• Creating mailboxes on Exchange Server
    • Populating groups
    • Assigning resource in Windows

    Active Roles also automates the process of reassigning and removing user access rights in AD and AD-joined systems (including user and group de-provisioning) to ensure an efficient and secure administrative process over the user and group lifetimes. When a user’s access needs to be changed or removed, updates are made automatically in Active Directory, Exchange, SharePoint, OCS, Skype for Business and Windows, as well as any AD-joined systems such as Unix, Linux and Mac OS X.

  • Day-to-day directory management  Simplifies management of Exchange recipients, including mailbox/OCS assignment, creation, movement, deletion, permissions and distribution list management; groups; computers, including shares, printers, local users and groups; Active Directory, including AD LDS.

    Active Roles also includes intuitive interfaces for improving day-to-day administration and help desk operations via both an MMC snap-in and a Web interface.

  • Manage groups and users in a hosted environment  Works in tandem with One Identity Quick Connect in a hosted environment where accounts from a client AD domain are synchronized with a host AD domain. Active Roles enables user and group account management from the client domain to the hosted domain, while also synchronizing attributes and passwords.

    The solution uses out-of-the-box connectors to synchronize your on-premises AD accounts to cloud-based services such as, Google Apps, Skype for Business Online and SharePoint Online.

  • Consolidate management points through integration  Complements your existing technology and identity and access management strategy. Simplifies and consolidates management points by ensuring easy integration with many One Identity products, including One Identity Quick Connect, One Identity Manager, Privilege Password Manager, Authentication Services, Defender, Password Manager, Webthority and ChangeAuditor. Extends the capabilities of PowerShell, ADSI, SPML and customizable Web interfaces.

Technical overview

About Active Roles > Technical overview

Active Roles divides the workload of directory administration and provisioning into three functional layers—presentation components, service components, and network data sources.

Figure 1: Active Roles Components

The presentation components include client interfaces for the Windows platform and the Web, which allow regular users to perform a precisely defined set of administrative activities. The reporting solution facilitates automated generation of reports on management activities.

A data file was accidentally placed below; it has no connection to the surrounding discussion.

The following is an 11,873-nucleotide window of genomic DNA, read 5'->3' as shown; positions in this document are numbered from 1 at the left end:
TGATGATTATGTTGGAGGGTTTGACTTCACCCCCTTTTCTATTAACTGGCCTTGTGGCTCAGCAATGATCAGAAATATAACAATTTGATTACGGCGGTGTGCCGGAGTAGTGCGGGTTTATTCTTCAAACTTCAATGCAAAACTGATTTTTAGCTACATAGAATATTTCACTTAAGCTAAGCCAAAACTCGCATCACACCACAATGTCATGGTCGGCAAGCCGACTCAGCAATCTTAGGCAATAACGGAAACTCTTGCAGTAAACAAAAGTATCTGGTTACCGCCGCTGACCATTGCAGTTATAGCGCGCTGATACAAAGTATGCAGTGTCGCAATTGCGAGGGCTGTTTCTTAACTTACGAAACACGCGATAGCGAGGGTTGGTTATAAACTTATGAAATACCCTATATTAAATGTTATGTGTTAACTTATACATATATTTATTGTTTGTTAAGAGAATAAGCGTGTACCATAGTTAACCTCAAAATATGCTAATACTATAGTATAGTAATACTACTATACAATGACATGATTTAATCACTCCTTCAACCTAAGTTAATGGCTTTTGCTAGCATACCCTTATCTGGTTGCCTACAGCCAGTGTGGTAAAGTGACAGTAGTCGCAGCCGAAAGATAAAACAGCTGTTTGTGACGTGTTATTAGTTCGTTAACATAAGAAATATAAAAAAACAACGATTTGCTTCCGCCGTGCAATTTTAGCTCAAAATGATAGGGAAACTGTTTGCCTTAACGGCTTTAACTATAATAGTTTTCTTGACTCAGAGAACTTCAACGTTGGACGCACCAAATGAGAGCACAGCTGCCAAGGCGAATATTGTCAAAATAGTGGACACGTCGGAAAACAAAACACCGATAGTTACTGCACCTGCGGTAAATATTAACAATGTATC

The service components constitute a secure layer between administrators and managed data sources. This layer ensures consistent policy enforcement, provides advanced automation capabilities, and enables the integration of business processes for administration of Active Directory, Microsoft Exchange, and other corporate data sources.

The Administration Database stores information about all permission and policy settings, and other data related to the Active Roles configuration.

On a very high level, the Active Roles components work together as follows to manipulate directory data:

  1. An administrator uses the MMC interface or Web interface to access Active Roles.
  2. The administrator submits an operation request, such as a query or data change to the Administration Service.
  3. On receipt of the operation request, the Administration Service checks whether the administrator has sufficient permissions to perform the requested operation (access check).
  4. The Administration Service ensures that the requested operation does not violate the corporate policies (policy enforcement).
  5. The Administration Service performs all actions required by the corporate policies, before committing the request (policy enforcement).
  6. The Administration Service issues operating system function calls to perform the requested operation on network data sources.
  7. The Administration Service performs all related actions required by the corporate policies, after the request is processed by the operating system (policy enforcement).
  8. The Administration Service generates an audit trail that includes records about all operations performed or attempted with Active Roles. Directory-change tracking reports are based on the audit trail.

Let us examine the three component layers.

Presentation components

About Active Roles > Technical overview > Presentation components

The presentation components include user interfaces to serve a variety of needs. The user interfaces accept commands, display communication, and give results in a clear, concise fashion.